“The early signs are remarkable in terms of economic vitality. The life that’s been embedded into the neighborhoods along the ferry service is remarkable. At the Edge development in Williamsburg, once ferry service was in place, marketing for the Edge worked much better. I have heard interest from developers in Long Island City on being near the ferry. It’s easy, frequent, steady transportation, especially when the only alternative is the overcrowded 7-line in Queens. Now, we’re looking for a permanent form of subsidy to keep the pilot going. The cost is one third of the subsidy of the average express bus service, so it’s a real bargain.”
Roland Lewis, President of the Metropolitan Waterfront Alliance
Courtesy Extell; UT Borrower; AKA Partners; Time Equities
Back To Building
MEANWHILE, private development is beginning to rally on its own, whether driven by an economic upswing or the irresistible momentum of the pendulum swinging back into action. Condominiums and tall towers are leading the way, more than a few on 57th Street, propelled apparently by that incomparable shaper of urban form, commercial competition:
105 West 57th Street
432 Park Avenue
250 East 57th Street
250 West 55th Street
International Gem Tower
Hyatt Times Square
One Hudson Yards
99 Washington Street
111 Washington Street
56 Leonard Street
Courtyard & Residence Inn
50 West Street
COURTESY pei cobb freed
Pei Cobb Freed & Partners
Double-skin curtain walls, sometimes referred to as climate walls, come in many shapes and sizes these days. What can be said about all of them is that they inevitably cost more to fabricate and install than your basic single-skin, insulated glass curtain wall. The payout may be recouped in time with cheaper energy bills through increased thermal performance, and there’s satisfaction in doing one’s part for the environment, but the initial cost is enough to put the system out of range for many projects seeking sustainability. This is especially true in the United States, where such measures are value-engineered out quicker than you can say Global Climate Change. But the Palazzo Lombardia, a municipal building currently under construction in Milan, proves these systems can be completed at a reasonable price. Pei Cobb Freed’s competition-winning design for this 1 million-square-foot, 225 million-Euro regional government headquarters provides a refined climate wall that matches manufacturing efficiency with energy efficiency.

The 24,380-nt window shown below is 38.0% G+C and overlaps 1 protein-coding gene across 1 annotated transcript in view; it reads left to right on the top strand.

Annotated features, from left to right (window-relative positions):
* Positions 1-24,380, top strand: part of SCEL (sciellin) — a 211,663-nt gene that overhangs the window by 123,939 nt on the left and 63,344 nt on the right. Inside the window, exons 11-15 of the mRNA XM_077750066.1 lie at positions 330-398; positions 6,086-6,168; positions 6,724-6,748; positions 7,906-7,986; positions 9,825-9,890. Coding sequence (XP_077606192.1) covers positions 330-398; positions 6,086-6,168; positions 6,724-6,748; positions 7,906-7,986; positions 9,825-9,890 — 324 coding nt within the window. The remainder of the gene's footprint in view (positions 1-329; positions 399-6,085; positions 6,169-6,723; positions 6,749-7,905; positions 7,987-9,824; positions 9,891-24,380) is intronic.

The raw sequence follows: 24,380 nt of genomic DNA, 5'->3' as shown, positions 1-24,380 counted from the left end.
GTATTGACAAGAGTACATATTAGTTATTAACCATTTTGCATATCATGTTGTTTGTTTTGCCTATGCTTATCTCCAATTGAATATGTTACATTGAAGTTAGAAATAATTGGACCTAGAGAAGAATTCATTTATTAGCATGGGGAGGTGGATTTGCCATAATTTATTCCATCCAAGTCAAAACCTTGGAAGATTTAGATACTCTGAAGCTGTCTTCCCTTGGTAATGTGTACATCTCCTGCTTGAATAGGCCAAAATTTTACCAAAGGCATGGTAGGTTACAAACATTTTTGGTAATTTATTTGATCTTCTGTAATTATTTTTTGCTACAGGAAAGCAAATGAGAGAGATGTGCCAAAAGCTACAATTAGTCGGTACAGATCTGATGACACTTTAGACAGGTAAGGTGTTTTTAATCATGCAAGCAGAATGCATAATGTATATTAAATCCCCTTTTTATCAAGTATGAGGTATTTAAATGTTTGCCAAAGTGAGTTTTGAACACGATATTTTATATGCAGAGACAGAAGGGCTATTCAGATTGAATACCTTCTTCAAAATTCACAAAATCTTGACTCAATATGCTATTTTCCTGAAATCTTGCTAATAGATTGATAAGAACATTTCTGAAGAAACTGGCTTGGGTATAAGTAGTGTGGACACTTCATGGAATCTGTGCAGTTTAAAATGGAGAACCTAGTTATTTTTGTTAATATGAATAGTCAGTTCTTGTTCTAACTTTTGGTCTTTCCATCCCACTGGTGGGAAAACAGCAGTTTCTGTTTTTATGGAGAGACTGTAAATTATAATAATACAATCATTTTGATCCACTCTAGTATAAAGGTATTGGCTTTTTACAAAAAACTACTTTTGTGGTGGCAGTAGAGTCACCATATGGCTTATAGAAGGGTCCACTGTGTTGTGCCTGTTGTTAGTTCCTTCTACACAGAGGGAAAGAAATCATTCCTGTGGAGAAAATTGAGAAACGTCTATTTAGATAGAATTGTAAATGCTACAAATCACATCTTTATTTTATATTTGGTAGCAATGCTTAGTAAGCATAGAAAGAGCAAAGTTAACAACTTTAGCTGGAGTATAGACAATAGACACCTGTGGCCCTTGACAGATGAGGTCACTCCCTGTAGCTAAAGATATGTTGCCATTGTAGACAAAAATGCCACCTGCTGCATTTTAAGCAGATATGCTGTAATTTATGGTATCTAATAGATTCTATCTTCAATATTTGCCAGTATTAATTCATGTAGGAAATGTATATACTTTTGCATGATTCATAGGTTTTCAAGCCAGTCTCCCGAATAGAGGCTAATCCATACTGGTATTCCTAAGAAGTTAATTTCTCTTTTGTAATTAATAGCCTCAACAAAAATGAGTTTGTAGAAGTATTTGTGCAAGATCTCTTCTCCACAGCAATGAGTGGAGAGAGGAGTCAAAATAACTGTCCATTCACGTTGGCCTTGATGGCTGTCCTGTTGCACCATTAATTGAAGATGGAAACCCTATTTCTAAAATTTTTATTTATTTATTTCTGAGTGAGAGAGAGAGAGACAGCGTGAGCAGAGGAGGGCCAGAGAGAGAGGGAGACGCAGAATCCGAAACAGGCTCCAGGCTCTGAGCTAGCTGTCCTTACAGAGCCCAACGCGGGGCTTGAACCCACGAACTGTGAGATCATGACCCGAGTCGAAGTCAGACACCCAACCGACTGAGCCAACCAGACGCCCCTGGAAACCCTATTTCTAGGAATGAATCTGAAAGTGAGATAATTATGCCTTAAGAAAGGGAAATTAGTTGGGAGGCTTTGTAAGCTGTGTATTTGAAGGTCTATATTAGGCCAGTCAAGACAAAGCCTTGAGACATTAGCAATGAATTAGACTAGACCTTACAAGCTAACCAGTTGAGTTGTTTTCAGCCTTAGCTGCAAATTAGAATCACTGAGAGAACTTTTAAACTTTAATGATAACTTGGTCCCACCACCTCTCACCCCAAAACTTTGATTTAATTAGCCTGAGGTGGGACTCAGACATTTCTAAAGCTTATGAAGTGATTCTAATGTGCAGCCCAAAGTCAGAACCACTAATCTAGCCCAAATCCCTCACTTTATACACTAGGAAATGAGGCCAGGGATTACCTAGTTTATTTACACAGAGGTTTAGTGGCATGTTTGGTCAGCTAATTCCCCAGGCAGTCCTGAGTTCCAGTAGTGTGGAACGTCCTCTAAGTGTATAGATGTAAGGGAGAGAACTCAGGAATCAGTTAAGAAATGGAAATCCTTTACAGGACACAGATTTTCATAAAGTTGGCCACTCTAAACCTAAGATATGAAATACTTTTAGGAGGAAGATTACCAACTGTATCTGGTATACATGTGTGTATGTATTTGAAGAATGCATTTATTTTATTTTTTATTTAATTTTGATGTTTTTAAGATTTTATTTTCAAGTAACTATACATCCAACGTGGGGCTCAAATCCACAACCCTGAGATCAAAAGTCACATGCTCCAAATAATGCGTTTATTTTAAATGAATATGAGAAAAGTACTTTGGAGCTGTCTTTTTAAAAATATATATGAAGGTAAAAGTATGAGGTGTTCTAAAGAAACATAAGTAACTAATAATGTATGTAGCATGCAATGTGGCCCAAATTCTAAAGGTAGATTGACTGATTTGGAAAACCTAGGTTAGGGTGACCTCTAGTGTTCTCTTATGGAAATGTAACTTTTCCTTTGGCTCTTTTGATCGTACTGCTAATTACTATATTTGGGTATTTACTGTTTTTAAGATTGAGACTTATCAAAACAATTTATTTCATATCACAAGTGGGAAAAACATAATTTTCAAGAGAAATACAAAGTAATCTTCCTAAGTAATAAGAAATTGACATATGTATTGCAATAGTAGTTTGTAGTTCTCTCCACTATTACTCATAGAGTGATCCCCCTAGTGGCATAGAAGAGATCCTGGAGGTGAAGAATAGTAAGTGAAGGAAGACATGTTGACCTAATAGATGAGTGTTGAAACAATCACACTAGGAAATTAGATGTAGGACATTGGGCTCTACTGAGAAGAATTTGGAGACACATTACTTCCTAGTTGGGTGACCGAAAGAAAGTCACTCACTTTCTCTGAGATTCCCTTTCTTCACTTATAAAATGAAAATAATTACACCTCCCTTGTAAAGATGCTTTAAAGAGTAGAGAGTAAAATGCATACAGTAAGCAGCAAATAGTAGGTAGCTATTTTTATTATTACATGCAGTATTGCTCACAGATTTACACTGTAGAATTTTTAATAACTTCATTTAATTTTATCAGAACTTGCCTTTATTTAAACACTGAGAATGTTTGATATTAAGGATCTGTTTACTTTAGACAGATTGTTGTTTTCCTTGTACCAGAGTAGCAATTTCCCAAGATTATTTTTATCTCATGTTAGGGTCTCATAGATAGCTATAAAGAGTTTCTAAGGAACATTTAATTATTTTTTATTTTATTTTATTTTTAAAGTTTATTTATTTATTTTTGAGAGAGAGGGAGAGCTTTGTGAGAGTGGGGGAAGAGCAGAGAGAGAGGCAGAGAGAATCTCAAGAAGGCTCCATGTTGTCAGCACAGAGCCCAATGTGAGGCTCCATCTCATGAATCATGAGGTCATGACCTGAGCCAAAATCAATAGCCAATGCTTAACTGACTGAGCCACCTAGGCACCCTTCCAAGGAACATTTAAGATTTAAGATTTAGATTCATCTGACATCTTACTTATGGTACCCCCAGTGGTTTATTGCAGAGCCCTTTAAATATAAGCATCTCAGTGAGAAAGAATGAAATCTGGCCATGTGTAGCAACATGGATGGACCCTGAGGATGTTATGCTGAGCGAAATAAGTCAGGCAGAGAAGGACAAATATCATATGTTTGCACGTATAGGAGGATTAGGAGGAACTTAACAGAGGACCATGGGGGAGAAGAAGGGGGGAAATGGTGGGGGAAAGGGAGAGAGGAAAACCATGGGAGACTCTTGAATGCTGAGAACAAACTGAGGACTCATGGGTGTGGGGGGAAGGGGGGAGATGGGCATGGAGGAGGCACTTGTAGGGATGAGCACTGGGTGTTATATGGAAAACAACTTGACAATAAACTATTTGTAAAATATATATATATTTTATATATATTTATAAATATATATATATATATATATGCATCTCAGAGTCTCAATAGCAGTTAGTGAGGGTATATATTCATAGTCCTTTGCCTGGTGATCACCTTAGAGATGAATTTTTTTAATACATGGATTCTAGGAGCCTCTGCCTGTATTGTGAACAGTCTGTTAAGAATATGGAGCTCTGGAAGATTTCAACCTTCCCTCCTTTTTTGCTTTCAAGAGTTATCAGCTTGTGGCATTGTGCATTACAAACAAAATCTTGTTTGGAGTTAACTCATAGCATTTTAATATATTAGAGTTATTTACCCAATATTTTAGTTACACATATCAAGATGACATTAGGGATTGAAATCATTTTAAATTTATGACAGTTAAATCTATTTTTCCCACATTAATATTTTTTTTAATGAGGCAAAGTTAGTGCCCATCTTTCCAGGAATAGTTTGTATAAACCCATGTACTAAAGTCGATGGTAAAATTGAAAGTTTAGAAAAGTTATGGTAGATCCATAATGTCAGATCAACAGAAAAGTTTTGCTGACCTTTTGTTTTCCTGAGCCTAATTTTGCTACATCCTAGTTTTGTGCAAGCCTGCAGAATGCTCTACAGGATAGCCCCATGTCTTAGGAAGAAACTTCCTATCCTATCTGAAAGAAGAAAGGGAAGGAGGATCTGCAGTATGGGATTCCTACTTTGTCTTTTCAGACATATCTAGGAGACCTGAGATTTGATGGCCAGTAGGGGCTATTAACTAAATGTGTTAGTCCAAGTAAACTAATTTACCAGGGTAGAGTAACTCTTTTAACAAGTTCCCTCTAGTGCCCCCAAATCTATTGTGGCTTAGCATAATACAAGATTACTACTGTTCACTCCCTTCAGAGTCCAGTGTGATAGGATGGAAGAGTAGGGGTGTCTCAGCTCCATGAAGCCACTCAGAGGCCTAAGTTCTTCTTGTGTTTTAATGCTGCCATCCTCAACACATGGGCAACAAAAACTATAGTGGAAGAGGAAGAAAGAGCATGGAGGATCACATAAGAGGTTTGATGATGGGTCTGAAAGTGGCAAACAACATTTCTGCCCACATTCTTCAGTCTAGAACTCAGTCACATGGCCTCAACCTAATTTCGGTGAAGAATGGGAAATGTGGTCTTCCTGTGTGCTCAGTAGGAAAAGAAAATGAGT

The secret behind Pei Cobb Freed’s cost-cutting wall is its repetitive, modular design. In plan, the building fills out an awkward site with four snaking 7- to 9-foot-high slabs that meet in several places to define semi-elliptical public courtyards. At merely 46 feet wide, these office blocks allow ample daylight into the interior. The curves in the plan are all of equal radius. This allowed the architects to spec only two different curtain wall modules, one for the convex curves that are 6 feet wide and one for the concave curves that are 5 feet 10 inches wide. The module widths were also calibrated to match the structural bays, which boast 36-foot spans. There are seven modules per bay on the convex curves, and six modules per bay on the concave curves. At over 11 feet high, all of the exterior modules, which are insulated glass units, run floor to floor with an 11-inch aluminum spandrel unit. The interior layer is a laminated glass unit that runs from floor to ceiling. “The systems themselves are very flexible,” said José Bruguera, a partner at Pei Cobb Freed who directed the project team, working closely with lead designer Henry N. Cobb and technology partner Michael D. Flynn. “The interior was also meant to be flexible to meet the needs of each new government, as after every election there is some change.”
The 3-foot air space between the two layers of glass is wide enough to access for maintenance and cleaning purposes. It also houses a shading system of micro-perforated vertical aluminum vanes. Controlled by a building management system, the vanes rotate throughout the day to reflect direct sunlight. The perforations maintain a degree of transparency even when the shades are completely closed, allowing dappled light to flow into the interior and views to pass out. The cavity also acts as a return air duct. “In the competition, we didn’t have the slab continue all the way to the outer layer,” said Bruguera. “There was a grating for walking, so that air could travel up multiple floors. However, local fire code required separation in the cavity, so we brought the floor slab all the way through and designed the air return to be floor to floor.” This also permitted the exterior wall to be hung directly from the slab, another cost-saving opportunity that sidestepped the need to design a dedicated truss system for support.